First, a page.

Thursday, October 06, 2011
Steve Jobs died yesterday. I read an article that Malcolm Gladwell wrote earlier this year in the New Yorker about how Jobs had a reputation as a pure, Edison-esque inventor that he hadn't quite earned. Gladwell recounts Jobs' visit to a Xerox facility in the 1970s where engineers were building what would later come to be called a Personal Computer. And it had a mouse. Jobs would later perfect the idea, and the rest is history.
The article recounts a number of instances where companies were developing technologies but didn't realize their application, and let them fall to the cutting room floor. If it weren't for guys like Jobs, inventions like the mouse and the laser printer would have collected dust in a warehouse.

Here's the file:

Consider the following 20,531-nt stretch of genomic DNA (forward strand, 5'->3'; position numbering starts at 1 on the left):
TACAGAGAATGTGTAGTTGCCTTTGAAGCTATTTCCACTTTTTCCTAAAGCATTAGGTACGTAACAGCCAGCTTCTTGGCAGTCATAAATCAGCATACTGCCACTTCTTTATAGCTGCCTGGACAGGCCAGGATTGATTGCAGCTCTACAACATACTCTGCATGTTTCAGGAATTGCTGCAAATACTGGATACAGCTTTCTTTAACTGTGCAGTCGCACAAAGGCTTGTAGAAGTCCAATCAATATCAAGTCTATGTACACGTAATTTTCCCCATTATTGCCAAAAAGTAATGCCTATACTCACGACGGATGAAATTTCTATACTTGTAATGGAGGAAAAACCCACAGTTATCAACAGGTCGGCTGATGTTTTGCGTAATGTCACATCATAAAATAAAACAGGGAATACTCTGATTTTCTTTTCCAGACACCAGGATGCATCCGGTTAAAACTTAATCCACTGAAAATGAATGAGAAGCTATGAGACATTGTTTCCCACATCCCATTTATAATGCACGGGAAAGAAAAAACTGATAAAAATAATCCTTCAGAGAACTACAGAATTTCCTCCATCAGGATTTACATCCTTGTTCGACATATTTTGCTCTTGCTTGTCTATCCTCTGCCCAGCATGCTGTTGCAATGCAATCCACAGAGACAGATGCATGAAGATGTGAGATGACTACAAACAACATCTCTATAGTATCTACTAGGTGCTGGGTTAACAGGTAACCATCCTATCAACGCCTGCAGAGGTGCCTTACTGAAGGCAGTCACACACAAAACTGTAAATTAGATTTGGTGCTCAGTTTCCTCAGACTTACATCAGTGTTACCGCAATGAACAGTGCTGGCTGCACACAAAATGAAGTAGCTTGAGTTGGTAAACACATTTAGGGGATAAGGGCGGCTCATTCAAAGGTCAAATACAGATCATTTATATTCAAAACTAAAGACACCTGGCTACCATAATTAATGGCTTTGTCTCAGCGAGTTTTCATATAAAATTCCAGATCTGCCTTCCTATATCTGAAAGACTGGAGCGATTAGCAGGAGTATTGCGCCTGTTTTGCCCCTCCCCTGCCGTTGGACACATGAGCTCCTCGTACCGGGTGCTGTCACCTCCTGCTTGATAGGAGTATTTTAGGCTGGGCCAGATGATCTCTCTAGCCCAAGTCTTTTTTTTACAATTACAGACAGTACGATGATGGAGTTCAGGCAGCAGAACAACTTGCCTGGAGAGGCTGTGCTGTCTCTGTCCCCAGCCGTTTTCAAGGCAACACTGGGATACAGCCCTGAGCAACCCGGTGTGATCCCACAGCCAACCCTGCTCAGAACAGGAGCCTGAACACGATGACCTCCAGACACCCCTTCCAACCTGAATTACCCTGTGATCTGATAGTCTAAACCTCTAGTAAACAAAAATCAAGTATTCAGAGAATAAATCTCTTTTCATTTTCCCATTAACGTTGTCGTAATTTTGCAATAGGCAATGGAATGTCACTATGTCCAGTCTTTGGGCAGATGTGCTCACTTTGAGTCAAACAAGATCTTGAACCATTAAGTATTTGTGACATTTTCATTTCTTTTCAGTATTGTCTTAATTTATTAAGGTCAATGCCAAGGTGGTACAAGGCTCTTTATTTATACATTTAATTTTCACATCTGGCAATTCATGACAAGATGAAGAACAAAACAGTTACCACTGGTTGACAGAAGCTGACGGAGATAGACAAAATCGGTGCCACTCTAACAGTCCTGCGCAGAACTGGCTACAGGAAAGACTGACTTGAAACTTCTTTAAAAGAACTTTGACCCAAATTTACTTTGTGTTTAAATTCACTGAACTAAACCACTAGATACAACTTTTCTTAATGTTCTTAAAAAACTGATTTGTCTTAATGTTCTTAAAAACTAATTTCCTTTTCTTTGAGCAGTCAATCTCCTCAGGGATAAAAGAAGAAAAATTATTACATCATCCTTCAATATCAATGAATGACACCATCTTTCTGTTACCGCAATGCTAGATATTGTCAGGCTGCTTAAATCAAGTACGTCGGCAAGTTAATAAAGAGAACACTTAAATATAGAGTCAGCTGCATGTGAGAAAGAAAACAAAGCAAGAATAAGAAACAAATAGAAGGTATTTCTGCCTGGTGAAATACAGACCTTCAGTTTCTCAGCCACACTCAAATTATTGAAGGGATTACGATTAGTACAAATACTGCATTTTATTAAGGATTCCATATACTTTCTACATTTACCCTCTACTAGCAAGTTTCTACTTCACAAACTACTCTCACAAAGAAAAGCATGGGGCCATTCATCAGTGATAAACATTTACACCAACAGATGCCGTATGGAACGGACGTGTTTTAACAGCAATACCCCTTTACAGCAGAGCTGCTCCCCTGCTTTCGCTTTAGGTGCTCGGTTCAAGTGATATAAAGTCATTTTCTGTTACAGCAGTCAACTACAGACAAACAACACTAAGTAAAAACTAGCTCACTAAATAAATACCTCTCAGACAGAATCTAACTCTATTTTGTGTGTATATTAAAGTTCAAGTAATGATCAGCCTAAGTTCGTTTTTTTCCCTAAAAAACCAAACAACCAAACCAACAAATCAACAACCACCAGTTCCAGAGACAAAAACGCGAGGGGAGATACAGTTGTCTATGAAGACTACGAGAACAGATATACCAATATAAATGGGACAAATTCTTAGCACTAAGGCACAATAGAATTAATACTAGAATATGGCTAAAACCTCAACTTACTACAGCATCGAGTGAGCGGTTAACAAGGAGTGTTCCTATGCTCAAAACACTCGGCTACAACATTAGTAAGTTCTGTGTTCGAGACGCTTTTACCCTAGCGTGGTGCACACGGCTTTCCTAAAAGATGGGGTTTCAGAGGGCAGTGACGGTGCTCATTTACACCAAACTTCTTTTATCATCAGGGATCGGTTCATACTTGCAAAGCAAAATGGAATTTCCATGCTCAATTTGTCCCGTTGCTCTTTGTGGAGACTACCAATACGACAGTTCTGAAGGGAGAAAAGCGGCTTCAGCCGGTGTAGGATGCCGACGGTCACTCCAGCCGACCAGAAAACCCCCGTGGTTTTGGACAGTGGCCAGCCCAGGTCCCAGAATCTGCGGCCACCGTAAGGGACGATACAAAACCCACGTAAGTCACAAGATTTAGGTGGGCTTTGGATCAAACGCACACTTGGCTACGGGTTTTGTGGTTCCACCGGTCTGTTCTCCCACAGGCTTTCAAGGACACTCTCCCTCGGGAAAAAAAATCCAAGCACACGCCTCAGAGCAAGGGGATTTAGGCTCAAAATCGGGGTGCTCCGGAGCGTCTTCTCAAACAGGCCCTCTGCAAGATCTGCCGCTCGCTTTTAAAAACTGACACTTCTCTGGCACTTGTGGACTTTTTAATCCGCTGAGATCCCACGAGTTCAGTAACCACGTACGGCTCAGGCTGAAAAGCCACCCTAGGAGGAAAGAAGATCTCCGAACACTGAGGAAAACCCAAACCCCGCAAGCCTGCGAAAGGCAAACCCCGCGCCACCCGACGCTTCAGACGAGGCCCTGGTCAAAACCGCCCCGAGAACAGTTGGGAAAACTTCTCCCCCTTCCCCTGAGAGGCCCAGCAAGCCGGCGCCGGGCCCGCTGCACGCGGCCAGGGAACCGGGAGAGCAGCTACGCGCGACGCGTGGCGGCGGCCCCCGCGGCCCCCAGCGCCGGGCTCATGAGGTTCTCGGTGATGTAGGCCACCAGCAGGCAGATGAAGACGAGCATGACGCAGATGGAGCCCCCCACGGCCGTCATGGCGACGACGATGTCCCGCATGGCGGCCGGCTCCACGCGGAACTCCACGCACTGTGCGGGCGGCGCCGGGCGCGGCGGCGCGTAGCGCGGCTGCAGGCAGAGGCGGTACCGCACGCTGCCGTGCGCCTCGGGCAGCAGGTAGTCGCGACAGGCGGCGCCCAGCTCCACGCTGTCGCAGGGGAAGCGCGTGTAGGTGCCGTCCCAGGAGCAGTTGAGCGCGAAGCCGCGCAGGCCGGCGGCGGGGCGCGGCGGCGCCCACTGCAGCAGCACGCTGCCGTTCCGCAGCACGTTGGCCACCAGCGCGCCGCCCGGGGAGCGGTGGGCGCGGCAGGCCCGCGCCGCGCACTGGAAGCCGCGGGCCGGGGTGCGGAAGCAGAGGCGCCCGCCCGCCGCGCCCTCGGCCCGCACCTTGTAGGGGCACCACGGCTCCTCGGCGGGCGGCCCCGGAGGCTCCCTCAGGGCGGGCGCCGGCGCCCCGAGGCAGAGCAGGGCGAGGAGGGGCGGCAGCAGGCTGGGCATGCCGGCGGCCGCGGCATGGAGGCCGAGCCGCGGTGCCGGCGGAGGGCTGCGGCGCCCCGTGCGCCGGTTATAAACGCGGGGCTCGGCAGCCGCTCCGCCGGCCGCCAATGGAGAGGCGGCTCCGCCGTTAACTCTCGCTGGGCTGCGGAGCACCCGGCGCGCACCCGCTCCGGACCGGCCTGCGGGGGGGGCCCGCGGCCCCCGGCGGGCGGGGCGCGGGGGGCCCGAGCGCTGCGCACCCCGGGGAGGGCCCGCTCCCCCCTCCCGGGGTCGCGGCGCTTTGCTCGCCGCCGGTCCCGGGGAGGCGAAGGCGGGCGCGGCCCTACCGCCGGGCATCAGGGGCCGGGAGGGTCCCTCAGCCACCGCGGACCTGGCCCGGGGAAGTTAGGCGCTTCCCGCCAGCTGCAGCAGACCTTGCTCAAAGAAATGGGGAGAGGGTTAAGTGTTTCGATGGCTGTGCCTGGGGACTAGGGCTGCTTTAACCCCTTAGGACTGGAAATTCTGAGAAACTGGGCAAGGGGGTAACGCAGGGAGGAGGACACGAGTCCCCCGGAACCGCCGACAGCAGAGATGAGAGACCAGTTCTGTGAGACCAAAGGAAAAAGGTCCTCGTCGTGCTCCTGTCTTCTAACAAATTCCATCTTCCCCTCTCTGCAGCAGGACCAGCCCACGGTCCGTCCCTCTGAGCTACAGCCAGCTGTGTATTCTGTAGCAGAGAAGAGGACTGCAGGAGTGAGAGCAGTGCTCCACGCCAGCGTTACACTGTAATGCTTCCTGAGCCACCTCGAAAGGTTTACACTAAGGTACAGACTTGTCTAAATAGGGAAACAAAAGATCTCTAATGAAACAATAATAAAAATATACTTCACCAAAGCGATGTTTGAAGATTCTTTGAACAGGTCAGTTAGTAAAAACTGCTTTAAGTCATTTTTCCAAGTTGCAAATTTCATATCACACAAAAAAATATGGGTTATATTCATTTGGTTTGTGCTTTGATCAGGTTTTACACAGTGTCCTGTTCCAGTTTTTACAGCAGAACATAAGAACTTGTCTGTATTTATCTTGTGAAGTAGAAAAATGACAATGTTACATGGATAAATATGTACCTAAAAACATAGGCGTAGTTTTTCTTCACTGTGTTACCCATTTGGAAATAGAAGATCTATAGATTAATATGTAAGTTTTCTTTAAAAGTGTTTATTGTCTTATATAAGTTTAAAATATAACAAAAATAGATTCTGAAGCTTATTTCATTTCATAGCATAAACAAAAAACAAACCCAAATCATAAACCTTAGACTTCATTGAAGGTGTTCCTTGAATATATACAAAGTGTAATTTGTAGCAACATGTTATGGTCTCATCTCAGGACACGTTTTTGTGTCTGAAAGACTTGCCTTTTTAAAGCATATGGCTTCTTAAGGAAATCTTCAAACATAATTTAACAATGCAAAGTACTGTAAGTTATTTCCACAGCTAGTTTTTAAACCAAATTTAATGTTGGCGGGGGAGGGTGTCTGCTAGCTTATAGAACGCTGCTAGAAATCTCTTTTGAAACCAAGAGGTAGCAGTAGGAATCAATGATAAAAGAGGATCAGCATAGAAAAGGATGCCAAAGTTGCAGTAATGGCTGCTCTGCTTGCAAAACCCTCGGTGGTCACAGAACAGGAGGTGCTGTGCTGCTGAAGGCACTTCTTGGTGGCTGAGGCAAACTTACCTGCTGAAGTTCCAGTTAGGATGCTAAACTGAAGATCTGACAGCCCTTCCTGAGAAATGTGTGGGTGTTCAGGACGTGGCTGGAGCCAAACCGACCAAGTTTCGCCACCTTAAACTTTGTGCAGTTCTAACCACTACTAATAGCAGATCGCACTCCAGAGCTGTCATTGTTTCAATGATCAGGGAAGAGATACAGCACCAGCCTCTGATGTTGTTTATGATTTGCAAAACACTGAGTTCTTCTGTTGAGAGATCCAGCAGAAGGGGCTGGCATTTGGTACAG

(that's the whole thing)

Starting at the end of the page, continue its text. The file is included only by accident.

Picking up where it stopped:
If you think about it, Jobs didn't invent the PC, or the touch screen, or the smartphone, or any of the things that we think of him as "inventing." What Jobs did was probably more difficult - he was able to package and present technologies in a way that impacted the way people lived.
Malcolm Gladwell - Creation Myth